From the 70s my parents went on holiday in Spain and brought Maja soap back home with them. The scent of that soap still reminds me of my sunburnt mother who blissfully unwrapped her soap.
The scent was too flowery for me, but what I liked was the paper packaging. I don’t have a soap allergy, but I want sustainable products, including their packaging. Nowadays there is hardly any soap available in Spain that is wrapped in paper. Even in the Eco store, the Marseille soap is wrapped in plastic.
I usually buy my soap at an old crafts market, if I happen to bump into it. Those are usually barren or have a banderole of paper around them. The best soap I have found so far is honey soap, which was a present from a nice beekeeper in the centre of Spain.
Some of the links are affiliate links. As an affiliate associate, we earn a commission when you purchase any of the products offered through the shared links at no extra cost for you. This helps us maintain this website.
Table of contents
- 1 A soap allergy is a nuisance
- 2 Compositions of soap
- 3 A possible cause of your soap allergy: Sodium Lauryl Sulfate
- 4 Consumer safety
- 5 Sustainable and organic
- 6 Types of natural soaps
- 7 Soap allergies can be prevented
A soap allergy is a nuisance
People like soap that foams. This gives a sense of better cleaning. Foam is caused by sodium lauryl sulfate (SLS), which can also trigger allergies.
Compositions of soap
Ever since I watch closely at the nutrient lists of the foods we buy, I also pay attention to the composition of soap, toothpaste, detergent, etc. And maybe the ingredients that mainly consist of numbers are not bad at all, but I have developed a distrust against them.
This is for example the composition of Maja Soap: Sodium Palmate, Sodium Cocoate, Zea Mays Starch / Zea Mays (Corn) Starch, Parfum / Fragrance (Anis Alcohol, Citral, Citronellol, Coumarin, Eugenol, Geraniol, Limonene, Linalool), Glycerin, Paraffinum Liquidum / Mineral Oil, Cera Alba / Beeswax, Butyrospermum Parkii Butter / Butyrospermum Parkii (Shea) Butter, Aqua / Water, Sodium Chloride, Citric Acid, Tetrasodium EDTA, CI 77891 / Titanium Dioxide, CI 26100 Red No. 17 (D&C), CI 47000 Yellow No. 11 (D&C), CI 61565 Green No. 6 (D&C).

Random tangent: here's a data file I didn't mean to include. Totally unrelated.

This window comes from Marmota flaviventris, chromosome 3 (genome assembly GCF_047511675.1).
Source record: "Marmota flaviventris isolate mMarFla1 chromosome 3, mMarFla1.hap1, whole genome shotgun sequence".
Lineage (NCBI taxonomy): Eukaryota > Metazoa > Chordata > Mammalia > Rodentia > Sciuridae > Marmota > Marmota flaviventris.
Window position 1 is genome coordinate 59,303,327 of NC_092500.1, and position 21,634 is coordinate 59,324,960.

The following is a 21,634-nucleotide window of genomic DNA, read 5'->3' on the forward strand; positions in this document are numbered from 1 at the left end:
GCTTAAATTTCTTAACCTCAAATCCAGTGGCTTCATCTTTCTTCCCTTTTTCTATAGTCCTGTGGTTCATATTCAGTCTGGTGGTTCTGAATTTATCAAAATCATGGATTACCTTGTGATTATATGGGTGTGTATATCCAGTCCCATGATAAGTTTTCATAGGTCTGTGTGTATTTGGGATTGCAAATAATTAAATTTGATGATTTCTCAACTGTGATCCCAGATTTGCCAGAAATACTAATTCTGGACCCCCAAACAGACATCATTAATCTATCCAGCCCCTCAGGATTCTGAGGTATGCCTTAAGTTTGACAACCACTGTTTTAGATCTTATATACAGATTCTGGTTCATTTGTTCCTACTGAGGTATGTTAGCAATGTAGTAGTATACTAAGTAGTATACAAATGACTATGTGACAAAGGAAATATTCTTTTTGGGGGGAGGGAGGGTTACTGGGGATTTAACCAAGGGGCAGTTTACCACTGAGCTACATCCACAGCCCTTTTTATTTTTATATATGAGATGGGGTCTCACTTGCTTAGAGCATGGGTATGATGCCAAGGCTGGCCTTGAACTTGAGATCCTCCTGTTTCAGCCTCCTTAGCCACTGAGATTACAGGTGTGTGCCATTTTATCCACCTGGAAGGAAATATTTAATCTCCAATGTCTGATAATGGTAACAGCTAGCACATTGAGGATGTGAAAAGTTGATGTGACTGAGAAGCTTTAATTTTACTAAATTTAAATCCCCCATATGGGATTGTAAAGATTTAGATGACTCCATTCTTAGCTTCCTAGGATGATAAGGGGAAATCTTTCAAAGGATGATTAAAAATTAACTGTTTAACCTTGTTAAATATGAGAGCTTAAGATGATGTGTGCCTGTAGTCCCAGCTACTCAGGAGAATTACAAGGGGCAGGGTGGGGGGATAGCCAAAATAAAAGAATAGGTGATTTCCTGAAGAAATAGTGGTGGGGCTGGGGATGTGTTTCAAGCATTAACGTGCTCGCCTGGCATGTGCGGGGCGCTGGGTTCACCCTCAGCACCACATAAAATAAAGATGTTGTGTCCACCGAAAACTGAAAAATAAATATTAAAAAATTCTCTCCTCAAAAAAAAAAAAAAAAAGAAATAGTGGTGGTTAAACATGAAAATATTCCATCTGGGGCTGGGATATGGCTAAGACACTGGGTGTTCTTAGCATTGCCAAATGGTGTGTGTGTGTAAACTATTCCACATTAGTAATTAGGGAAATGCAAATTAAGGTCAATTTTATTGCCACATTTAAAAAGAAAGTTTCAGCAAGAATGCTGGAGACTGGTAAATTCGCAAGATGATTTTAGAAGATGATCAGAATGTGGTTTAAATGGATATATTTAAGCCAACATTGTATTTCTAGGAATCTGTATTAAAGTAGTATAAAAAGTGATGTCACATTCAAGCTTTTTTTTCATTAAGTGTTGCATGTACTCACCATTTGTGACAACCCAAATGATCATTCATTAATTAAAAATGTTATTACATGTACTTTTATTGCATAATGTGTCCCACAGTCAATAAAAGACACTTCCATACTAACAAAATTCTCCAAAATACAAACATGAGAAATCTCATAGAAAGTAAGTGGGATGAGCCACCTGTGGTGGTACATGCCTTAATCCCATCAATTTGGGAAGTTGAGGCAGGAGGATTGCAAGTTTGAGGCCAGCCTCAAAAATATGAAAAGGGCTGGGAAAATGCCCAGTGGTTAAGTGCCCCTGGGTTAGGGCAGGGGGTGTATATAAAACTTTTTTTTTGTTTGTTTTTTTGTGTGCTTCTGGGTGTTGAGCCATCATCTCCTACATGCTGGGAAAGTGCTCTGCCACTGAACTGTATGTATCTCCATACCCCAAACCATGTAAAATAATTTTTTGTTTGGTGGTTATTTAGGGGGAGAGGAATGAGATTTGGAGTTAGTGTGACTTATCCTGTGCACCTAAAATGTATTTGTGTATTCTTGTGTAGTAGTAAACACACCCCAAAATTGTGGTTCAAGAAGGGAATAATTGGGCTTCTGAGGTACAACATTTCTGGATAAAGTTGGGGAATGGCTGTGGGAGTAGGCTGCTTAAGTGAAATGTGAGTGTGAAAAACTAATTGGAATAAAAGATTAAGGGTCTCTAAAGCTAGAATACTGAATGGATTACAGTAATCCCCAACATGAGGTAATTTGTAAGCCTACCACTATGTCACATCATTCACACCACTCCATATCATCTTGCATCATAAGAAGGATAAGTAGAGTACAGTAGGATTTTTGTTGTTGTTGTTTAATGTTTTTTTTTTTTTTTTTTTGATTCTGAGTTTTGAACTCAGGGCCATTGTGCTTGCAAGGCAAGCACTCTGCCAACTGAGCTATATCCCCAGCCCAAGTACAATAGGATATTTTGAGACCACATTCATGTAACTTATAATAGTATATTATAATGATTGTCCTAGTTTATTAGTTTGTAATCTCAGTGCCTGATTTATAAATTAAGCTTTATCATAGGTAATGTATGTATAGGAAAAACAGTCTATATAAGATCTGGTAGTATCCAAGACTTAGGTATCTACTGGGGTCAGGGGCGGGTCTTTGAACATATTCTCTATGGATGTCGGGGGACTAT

Even Sanex, which is a brand especially for sensitive skin, has a long list containing: Aqua, Glycerin, Sodium Laureth Sulfate, Cocamidopropyl Betaine, Coco-Glucoside, Sodium Chloride, Sodium Lactate, Lactic Acid, Sodium Benzoate, Sodium Salicylate, PEG-120 Methyl Glucose Trioleate.
A possible cause of your soap allergy: Sodium Lauryl Sulfate
Many soaps contain Sodium Lauryl Sulfate (SLS), which some say is carcinogenic, and others that it “only” causes skin irritation. The reason for adding SLS is that it foams so nicely.
The foaming makes it difficult to rinse it all off and can stay on your skin for days. And even penetrate it with negative influences on your kidneys and liver. In addition, SLS reduces skin fat from oils, causing your skin to dry out.
SLS is not only found in soap, but also in toothpaste, shampoo, shaving cream, shower gel, cleaning products, and detergents. There is also SLES – Sodium Laureth Sulfate – which appears to be slightly milder than SLS.
The food and drug organizations still consider SLS and SLES to be safe enough for use by consumers. Yet it is a fact that more and more people are allergic to all kinds of products.
If you don’t want to take any chances, make your own soap. That will foam less, but cleaning has nothing to do with foaming.
There are 2 ways to make your own soap:
- Make everything yourself. This is more of a hassle, because you have to work with lye, but it seems to be an easy process;
- Use a soap base, to which you add olive oil and coconut oil and other natural ingredients.
The best part of it – because it’s fun – is working with moulds, so that the soap takes on all kinds of shapes. Great to use as presents.